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North Carolina

North Carolina

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North Carolina

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  1. North Carolina • Civil Rights Movement • De facto segregation • Segregation by custom and tradition • North Carolina banned White and African America children from attending the same school, but required no discrimination of either race • Plessy v Ferguson (1896) • Supreme Court Case that affirmed • Separate but equal

  2. North Carolina • Civil Rights Movement • Brown v Board of Education of Topeka (1954) • Overturned Plessy v Ferguson • Court ruled that racial segregation violated the 14th Amendment equal protection clause • Ordered desegregation of schools “with all due haste” • Pearsall Plan • An attempt to ignore Supreme Court ruling • Proposed that local school boards take over supervisory roles for enrollment and busing • Why enrollment and busing? • Proposed that local school boards have the authority to close public schools • Proposed that the General Assembly provide payments for students who attend private schools because their parents did not want them to attend integrated schools

  3. North Carolina • Civil Rights Movement • 1966 • Pearsall Plan was declared unconstitutional • Swann v Charlotte-Mecklenburg Board of Education • Busing students and redrawing school boundaries are legal methods to desegregate schools • Sit-In Movement • February 1960 • Greensboro, NC • F.W. Woolworth’s lunch counter • Four students from North Carolina Agriculture and Technical College sit down and request service • Peaceful resistance to Jim Crow Laws

  4. North Carolina • Legislative Branch • The General Assembly – The Voice of the people • Makes laws • General Statutes • Laws that apply statewide • Sales tax is the same in Boone as it is in Cape Hatteras • Local or Special laws • Apply only to certain counties or cities • ½ cent local sales tax • Legislative oversight • Learn how well current laws are working and if new laws need to be made • Elects members of the University of North Carolina Board of Governors and the state community college system • Impeachment powers • Governor, council of state, judges

  5. North Carolina • Bicameral – Two Houses • Senate • 50 districts of roughly equal population • House of Representatives • 120 districts of roughly equal population • Members to both houses are elected to two year terms • No limit on the number of terms House of Representatives • Speaker • Presides over the house • key appointments • Senate • Lt. Governor is president of senate • Only votes to break a tie • President pro tempore • Leader of senate

  6. North Carolina • Executive Branch • Governor • Chief executive, four year term • 30 years old, U.S. citizen for 5 years, lived in NC for 2 years • Duties • Executive • Carries out state law, Prepares a budget, Appoints officials • Legislative • Approves or vetoes • Commander in Chief • In charge of military forces of the state (National Guard) • Judicial • Offers pardons; grants paroles • Ceremonial • Greets important visitors • Party Leader • Leads political party in the state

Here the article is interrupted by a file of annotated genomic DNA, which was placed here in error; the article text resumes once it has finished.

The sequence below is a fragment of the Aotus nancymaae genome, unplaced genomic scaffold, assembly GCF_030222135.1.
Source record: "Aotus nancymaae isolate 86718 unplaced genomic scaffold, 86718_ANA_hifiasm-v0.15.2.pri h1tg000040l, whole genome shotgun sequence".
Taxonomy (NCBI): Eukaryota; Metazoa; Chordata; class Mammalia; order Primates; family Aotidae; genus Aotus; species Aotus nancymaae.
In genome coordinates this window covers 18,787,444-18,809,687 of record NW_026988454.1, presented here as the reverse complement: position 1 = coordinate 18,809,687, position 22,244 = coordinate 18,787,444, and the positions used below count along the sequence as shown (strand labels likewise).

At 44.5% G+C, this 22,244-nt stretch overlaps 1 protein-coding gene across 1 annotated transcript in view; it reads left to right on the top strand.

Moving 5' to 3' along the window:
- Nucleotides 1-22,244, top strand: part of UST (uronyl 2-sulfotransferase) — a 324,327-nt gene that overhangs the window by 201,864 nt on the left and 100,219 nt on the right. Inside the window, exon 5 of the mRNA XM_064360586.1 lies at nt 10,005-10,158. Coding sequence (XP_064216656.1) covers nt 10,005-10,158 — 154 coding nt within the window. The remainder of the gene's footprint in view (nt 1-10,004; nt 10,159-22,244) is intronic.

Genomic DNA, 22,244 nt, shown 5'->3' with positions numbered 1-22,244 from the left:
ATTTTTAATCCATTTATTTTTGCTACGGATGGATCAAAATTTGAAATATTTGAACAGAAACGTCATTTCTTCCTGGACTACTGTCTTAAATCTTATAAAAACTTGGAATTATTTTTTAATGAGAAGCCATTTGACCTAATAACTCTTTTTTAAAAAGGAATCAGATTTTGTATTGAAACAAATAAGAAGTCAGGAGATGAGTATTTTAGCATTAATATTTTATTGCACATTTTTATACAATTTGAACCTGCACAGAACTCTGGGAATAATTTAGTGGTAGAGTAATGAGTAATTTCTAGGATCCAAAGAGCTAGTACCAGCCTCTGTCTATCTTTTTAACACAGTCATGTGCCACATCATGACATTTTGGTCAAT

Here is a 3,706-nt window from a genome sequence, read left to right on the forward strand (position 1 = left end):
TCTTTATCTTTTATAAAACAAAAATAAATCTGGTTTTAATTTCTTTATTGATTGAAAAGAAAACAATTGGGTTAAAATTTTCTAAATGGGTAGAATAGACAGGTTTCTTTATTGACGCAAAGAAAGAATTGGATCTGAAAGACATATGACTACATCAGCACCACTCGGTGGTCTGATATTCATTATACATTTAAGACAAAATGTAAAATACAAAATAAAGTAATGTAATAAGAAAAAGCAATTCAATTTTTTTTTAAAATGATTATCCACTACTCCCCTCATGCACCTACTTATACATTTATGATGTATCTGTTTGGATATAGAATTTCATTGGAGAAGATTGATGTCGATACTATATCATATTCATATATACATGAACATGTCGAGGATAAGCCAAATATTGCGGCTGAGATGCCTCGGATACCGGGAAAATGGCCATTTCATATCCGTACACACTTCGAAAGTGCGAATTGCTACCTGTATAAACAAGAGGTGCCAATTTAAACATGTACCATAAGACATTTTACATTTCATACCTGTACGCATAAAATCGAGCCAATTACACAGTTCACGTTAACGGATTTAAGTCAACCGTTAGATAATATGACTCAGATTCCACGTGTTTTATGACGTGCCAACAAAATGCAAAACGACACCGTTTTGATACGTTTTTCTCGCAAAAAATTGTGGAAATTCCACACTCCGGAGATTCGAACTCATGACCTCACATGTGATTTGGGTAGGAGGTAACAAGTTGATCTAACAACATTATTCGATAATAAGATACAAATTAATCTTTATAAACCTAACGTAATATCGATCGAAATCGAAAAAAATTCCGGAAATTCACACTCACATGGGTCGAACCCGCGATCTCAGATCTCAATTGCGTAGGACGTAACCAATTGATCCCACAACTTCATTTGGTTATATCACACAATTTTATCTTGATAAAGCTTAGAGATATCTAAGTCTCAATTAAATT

7. North Carolina • Lieutenant Governor • Four year term • Same requirements as governor • Runs for office separate form the governor • State Cabinet • Administrators who oversee government departments • Department of Administration • Budget work • Department of Corrections • Runs the prison and parole system • Department of Crime Control and Public Safety • Emergency management and Highway Patrol • Department of Health and Human Services

  8. North Carolina • Council of State • Heads of state agencies, elected to a four year term • Attorney General • State Bureau of Investigation • Commissioner of Agriculture • Agriculture research and product safety • Commissioner of Insurance • Regulates insurance companies • Commissioner of Labor • Oversees worker safety and fair employment • Secretary of state • Registers corporations • Superintendent of Public Instruction • Oversees public school system • State Auditor • Reviews the actions of other state departments • State Treasurer • Manages the state money

  9. North Carolina • Judicial Branch • District Court • Counties grouped into districts by population • There is no jury • The judge who hears the case decides the verdict • Juvenile law, divorce and family law, traffic violations, civil cases involving less than $10,000, misdemeanors • Judges are elected for four year terms • Ashe, Alleghany, Wilkes, Yadkin

  10. North Carolina • Superior Court • Civil cases involving more than $10,000 and felonies • North Carolina Constitution guarantees all defendants trail by jury in criminal cases • Convictions from district court can appeal to superior court and get a jury trail • Judges are elected to eight year terms • Ashe, Alleghany, Wilkes, Yadkin